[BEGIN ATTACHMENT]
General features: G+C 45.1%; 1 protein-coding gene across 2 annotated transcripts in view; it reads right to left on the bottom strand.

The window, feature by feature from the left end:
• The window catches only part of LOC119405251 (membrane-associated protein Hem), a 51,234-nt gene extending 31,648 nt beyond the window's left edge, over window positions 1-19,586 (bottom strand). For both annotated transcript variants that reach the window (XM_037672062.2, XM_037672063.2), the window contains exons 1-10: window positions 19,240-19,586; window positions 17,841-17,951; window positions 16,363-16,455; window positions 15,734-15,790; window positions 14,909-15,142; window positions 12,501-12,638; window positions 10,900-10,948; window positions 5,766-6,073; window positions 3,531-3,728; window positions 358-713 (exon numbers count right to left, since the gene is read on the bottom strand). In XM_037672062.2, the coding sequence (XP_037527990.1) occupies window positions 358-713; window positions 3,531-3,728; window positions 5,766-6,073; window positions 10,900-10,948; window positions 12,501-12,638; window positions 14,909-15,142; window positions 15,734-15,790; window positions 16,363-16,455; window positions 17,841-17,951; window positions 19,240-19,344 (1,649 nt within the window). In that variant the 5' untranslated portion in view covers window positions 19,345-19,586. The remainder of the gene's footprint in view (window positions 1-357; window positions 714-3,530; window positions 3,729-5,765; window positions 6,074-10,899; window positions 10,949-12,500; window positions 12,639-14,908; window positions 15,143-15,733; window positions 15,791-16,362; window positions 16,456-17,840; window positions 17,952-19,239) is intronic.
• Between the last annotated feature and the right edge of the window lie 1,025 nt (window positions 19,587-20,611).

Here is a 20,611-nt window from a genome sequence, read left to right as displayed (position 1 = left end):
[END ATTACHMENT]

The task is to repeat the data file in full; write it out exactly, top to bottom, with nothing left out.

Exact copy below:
General features: G+C 45.1%; 1 protein-coding gene across 2 annotated transcripts in view; it reads right to left on the bottom strand.

The window, feature by feature from the left end:
• The window catches only part of LOC119405251 (membrane-associated protein Hem), a 51,234-nt gene extending 31,648 nt beyond the window's left edge, over window positions 1-19,586 (bottom strand). For both annotated transcript variants that reach the window (XM_037672062.2, XM_037672063.2), the window contains exons 1-10: window positions 19,240-19,586; window positions 17,841-17,951; window positions 16,363-16,455; window positions 15,734-15,790; window positions 14,909-15,142; window positions 12,501-12,638; window positions 10,900-10,948; window positions 5,766-6,073; window positions 3,531-3,728; window positions 358-713 (exon numbers count right to left, since the gene is read on the bottom strand). In XM_037672062.2, the coding sequence (XP_037527990.1) occupies window positions 358-713; window positions 3,531-3,728; window positions 5,766-6,073; window positions 10,900-10,948; window positions 12,501-12,638; window positions 14,909-15,142; window positions 15,734-15,790; window positions 16,363-16,455; window positions 17,841-17,951; window positions 19,240-19,344 (1,649 nt within the window). In that variant the 5' untranslated portion in view covers window positions 19,345-19,586. The remainder of the gene's footprint in view (window positions 1-357; window positions 714-3,530; window positions 3,729-5,765; window positions 6,074-10,899; window positions 10,949-12,500; window positions 12,639-14,908; window positions 15,143-15,733; window positions 15,791-16,362; window positions 16,456-17,840; window positions 17,952-19,239) is intronic.
• Between the last annotated feature and the right edge of the window lie 1,025 nt (window positions 19,587-20,611).

Here is a 20,611-nt window from a genome sequence, read left to right as displayed (position 1 = left end):